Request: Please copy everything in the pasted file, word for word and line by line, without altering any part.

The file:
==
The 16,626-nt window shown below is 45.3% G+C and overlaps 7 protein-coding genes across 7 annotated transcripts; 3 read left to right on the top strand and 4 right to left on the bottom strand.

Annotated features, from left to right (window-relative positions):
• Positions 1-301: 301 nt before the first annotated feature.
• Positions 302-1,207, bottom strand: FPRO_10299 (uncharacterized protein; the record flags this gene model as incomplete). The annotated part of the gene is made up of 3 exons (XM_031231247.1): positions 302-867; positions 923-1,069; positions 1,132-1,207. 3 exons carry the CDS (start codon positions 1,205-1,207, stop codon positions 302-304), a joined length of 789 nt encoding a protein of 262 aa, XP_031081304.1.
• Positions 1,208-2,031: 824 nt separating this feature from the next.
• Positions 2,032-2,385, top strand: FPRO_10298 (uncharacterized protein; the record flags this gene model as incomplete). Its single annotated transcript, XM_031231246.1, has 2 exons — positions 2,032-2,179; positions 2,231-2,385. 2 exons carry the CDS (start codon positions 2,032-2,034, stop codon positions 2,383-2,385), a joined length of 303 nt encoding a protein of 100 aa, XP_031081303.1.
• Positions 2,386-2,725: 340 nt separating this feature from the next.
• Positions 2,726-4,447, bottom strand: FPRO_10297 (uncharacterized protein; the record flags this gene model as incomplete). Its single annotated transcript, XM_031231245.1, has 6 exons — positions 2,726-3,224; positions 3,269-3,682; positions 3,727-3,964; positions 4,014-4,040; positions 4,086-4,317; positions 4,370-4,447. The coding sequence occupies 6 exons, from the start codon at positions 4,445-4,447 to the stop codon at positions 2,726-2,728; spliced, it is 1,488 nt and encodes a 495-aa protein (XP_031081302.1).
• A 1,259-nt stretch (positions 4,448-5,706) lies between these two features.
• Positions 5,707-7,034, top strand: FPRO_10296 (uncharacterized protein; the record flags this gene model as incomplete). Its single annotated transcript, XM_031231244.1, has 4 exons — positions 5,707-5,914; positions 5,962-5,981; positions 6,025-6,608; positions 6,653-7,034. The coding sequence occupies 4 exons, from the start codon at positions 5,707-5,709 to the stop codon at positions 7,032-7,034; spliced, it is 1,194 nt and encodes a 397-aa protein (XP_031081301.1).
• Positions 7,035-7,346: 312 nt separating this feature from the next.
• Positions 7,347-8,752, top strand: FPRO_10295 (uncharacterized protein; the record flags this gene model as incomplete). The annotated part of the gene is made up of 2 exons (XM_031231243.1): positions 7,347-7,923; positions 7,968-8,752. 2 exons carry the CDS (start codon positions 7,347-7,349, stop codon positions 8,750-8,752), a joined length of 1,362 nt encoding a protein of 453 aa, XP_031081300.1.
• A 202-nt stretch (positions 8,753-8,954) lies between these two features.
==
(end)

The 16,626-nt window shown below is 45.3% G+C and overlaps 7 protein-coding genes across 7 annotated transcripts; 3 read left to right on the top strand and 4 right to left on the bottom strand.

Annotated features, from left to right (window-relative positions):
• Positions 1-301: 301 nt before the first annotated feature.
• Positions 302-1,207, bottom strand: FPRO_10299 (uncharacterized protein; the record flags this gene model as incomplete). The annotated part of the gene is made up of 3 exons (XM_031231247.1): positions 302-867; positions 923-1,069; positions 1,132-1,207. 3 exons carry the CDS (start codon positions 1,205-1,207, stop codon positions 302-304), a joined length of 789 nt encoding a protein of 262 aa, XP_031081304.1.
• Positions 1,208-2,031: 824 nt separating this feature from the next.
• Positions 2,032-2,385, top strand: FPRO_10298 (uncharacterized protein; the record flags this gene model as incomplete). Its single annotated transcript, XM_031231246.1, has 2 exons — positions 2,032-2,179; positions 2,231-2,385. 2 exons carry the CDS (start codon positions 2,032-2,034, stop codon positions 2,383-2,385), a joined length of 303 nt encoding a protein of 100 aa, XP_031081303.1.
• Positions 2,386-2,725: 340 nt separating this feature from the next.
• Positions 2,726-4,447, bottom strand: FPRO_10297 (uncharacterized protein; the record flags this gene model as incomplete). Its single annotated transcript, XM_031231245.1, has 6 exons — positions 2,726-3,224; positions 3,269-3,682; positions 3,727-3,964; positions 4,014-4,040; positions 4,086-4,317; positions 4,370-4,447. The coding sequence occupies 6 exons, from the start codon at positions 4,445-4,447 to the stop codon at positions 2,726-2,728; spliced, it is 1,488 nt and encodes a 495-aa protein (XP_031081302.1).
• A 1,259-nt stretch (positions 4,448-5,706) lies between these two features.
• Positions 5,707-7,034, top strand: FPRO_10296 (uncharacterized protein; the record flags this gene model as incomplete). Its single annotated transcript, XM_031231244.1, has 4 exons — positions 5,707-5,914; positions 5,962-5,981; positions 6,025-6,608; positions 6,653-7,034. The coding sequence occupies 4 exons, from the start codon at positions 5,707-5,709 to the stop codon at positions 7,032-7,034; spliced, it is 1,194 nt and encodes a 397-aa protein (XP_031081301.1).
• Positions 7,035-7,346: 312 nt separating this feature from the next.
• Positions 7,347-8,752, top strand: FPRO_10295 (uncharacterized protein; the record flags this gene model as incomplete). The annotated part of the gene is made up of 2 exons (XM_031231243.1): positions 7,347-7,923; positions 7,968-8,752. 2 exons carry the CDS (start codon positions 7,347-7,349, stop codon positions 8,750-8,752), a joined length of 1,362 nt encoding a protein of 453 aa, XP_031081300.1.
• A 202-nt stretch (positions 8,753-8,954) lies between these two features.